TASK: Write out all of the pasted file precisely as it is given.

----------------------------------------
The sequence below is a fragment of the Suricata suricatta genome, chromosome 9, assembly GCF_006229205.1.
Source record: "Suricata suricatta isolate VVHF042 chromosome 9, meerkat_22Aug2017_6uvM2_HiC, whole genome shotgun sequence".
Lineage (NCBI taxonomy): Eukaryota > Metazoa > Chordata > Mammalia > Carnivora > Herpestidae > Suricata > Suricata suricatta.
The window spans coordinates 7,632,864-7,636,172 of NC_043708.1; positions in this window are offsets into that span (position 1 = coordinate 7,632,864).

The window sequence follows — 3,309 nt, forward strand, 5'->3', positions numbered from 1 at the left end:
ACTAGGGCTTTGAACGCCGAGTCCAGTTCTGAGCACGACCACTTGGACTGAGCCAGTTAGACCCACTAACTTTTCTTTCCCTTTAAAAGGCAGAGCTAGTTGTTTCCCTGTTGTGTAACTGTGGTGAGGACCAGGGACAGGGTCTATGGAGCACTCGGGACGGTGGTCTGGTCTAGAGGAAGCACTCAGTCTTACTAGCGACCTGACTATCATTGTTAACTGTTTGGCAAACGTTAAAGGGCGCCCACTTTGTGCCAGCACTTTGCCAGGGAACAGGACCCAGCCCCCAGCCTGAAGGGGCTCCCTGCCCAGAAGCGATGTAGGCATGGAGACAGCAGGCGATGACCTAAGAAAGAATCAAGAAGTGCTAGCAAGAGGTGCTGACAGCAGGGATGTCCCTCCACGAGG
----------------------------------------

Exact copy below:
The sequence below is a fragment of the Suricata suricatta genome, chromosome 9, assembly GCF_006229205.1.
Source record: "Suricata suricatta isolate VVHF042 chromosome 9, meerkat_22Aug2017_6uvM2_HiC, whole genome shotgun sequence".
Lineage (NCBI taxonomy): Eukaryota > Metazoa > Chordata > Mammalia > Carnivora > Herpestidae > Suricata > Suricata suricatta.
The window spans coordinates 7,632,864-7,636,172 of NC_043708.1; positions in this window are offsets into that span (position 1 = coordinate 7,632,864).

The window sequence follows — 3,309 nt, forward strand, 5'->3', positions numbered from 1 at the left end:
ACTAGGGCTTTGAACGCCGAGTCCAGTTCTGAGCACGACCACTTGGACTGAGCCAGTTAGACCCACTAACTTTTCTTTCCCTTTAAAAGGCAGAGCTAGTTGTTTCCCTGTTGTGTAACTGTGGTGAGGACCAGGGACAGGGTCTATGGAGCACTCGGGACGGTGGTCTGGTCTAGAGGAAGCACTCAGTCTTACTAGCGACCTGACTATCATTGTTAACTGTTTGGCAAACGTTAAAGGGCGCCCACTTTGTGCCAGCACTTTGCCAGGGAACAGGACCCAGCCCCCAGCCTGAAGGGGCTCCCTGCCCAGAAGCGATGTAGGCATGGAGACAGCAGGCGATGACCTAAGAAAGAATCAAGAAGTGCTAGCAAGAGGTGCTGACAGCAGGGATGTCCCTCCACGAGG